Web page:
Alaska Native Collections – Sharing Knowledge

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qantaq “bowl, plate, dish”
Language: Central Yup'ik

Ilait wani qaralimegnek nunat kingunermegni nunat qaralingqelartut waten ayuqenrilngurnek. Nunat, nunami tuani wani qaralingqerraqluteng tuaten ayuqellriamek. Wangkuta-llu cenarmiuni allakamta cal’ qaralirluta. (Some have designs from their home villages that are different. They have designs like that in their village. We from the lower coast have different designs.)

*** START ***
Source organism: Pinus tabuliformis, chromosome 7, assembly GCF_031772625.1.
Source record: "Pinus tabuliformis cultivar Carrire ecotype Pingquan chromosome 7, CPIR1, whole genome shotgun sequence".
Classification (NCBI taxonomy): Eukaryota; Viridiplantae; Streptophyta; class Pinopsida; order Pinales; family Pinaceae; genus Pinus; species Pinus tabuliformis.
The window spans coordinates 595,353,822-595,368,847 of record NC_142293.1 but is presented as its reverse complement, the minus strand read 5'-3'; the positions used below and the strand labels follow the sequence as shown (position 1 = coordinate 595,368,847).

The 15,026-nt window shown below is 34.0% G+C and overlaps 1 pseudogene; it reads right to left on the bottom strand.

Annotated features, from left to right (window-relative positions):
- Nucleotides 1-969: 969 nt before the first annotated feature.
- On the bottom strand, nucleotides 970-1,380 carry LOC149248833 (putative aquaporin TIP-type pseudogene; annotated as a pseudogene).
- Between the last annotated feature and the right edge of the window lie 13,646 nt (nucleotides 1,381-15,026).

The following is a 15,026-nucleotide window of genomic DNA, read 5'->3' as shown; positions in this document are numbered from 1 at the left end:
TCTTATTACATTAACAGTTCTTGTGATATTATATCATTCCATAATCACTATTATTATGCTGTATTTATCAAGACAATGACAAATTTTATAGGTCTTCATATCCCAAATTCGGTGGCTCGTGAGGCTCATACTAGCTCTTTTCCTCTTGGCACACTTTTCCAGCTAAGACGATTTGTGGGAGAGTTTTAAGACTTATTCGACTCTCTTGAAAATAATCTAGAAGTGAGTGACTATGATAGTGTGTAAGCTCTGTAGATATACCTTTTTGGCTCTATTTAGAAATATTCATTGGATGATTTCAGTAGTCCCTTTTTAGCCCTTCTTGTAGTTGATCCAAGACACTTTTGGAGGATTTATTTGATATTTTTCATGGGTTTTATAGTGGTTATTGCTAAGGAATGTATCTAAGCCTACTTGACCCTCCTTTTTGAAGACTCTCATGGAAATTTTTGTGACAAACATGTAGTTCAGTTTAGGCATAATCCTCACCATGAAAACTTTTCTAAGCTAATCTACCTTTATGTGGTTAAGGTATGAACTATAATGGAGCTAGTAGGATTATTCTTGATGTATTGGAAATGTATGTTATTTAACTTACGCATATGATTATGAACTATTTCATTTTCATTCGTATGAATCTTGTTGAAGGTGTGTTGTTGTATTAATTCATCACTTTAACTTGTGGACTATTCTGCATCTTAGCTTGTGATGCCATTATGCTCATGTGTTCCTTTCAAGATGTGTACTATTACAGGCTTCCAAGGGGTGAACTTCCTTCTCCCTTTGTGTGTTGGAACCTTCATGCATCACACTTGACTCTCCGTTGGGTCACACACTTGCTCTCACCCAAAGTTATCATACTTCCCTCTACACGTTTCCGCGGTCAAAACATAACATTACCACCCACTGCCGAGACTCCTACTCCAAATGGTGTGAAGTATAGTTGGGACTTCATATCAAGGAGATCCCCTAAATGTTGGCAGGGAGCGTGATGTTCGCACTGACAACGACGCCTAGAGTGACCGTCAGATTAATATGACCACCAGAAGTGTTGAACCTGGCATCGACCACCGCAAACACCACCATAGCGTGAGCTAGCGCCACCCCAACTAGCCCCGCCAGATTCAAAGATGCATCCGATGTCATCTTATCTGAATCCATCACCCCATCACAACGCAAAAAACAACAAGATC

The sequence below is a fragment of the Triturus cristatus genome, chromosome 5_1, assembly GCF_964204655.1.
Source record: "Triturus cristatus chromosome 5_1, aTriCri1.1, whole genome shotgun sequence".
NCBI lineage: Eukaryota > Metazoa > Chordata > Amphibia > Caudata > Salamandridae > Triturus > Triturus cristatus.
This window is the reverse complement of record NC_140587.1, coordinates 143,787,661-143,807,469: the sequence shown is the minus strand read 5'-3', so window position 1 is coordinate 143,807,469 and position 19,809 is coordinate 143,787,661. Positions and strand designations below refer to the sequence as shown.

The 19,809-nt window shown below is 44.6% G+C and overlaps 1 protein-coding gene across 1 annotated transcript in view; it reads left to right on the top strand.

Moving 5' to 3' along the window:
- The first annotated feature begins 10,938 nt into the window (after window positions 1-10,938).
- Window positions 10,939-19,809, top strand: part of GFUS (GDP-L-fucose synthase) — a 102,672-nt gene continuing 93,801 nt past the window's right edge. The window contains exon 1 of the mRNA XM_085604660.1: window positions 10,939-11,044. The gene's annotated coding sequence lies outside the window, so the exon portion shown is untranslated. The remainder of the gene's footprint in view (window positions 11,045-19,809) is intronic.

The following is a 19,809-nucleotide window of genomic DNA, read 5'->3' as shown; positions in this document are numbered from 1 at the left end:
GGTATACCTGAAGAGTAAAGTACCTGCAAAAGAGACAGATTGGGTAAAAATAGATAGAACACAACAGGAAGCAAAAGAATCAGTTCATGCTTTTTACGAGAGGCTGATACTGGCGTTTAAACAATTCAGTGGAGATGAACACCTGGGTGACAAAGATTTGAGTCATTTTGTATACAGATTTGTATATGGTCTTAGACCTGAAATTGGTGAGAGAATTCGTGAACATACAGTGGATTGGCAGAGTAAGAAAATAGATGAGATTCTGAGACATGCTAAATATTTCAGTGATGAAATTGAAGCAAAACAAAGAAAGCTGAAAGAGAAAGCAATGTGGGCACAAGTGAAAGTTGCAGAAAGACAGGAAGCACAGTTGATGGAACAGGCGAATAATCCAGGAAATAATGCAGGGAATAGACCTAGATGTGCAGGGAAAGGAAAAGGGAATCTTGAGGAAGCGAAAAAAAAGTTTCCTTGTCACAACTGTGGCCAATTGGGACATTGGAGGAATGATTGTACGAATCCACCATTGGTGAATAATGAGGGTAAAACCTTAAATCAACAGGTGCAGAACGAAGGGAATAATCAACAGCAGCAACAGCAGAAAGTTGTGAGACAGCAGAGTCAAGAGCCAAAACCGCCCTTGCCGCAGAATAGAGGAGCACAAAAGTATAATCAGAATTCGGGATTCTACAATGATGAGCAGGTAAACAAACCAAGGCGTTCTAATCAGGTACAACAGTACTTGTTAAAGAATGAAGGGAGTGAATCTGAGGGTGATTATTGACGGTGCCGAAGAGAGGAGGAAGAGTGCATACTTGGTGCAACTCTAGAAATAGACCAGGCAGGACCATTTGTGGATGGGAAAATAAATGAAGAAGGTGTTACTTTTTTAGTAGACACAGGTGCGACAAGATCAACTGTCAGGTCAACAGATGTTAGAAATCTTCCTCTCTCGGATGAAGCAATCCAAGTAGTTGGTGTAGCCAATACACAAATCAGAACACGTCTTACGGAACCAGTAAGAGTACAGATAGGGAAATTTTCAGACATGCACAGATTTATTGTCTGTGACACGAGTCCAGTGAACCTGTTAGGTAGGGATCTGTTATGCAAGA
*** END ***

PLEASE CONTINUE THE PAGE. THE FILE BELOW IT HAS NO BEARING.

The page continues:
—John Phillip Sr., 2002

On this solid wood Yup’ik oil dish the handles are carved human faces with glass beads for eyes. The painting inside depicts a creature with four limbs, a short tail, and the head of a crested bird. Like many Yup’ik paintings the image shows the creature’s internal organs. Men carved bowls for their families and the designs they painted inside – often representing animal spirits – were handed down from father to son. Black paint was made from charcoal, gunpowder, or coal, and red from red ocher; both were mixed with seal blood.

Culture: Yup’ik
Region: Alaska
Village: Big Lake
Object Category: Housewares
Dimensions: Length 35.6cm
Accession Date: 1879
Source: Edward W. Nelson (collector)
Museum: National Museum of Natural History
Museum ID Number: E038677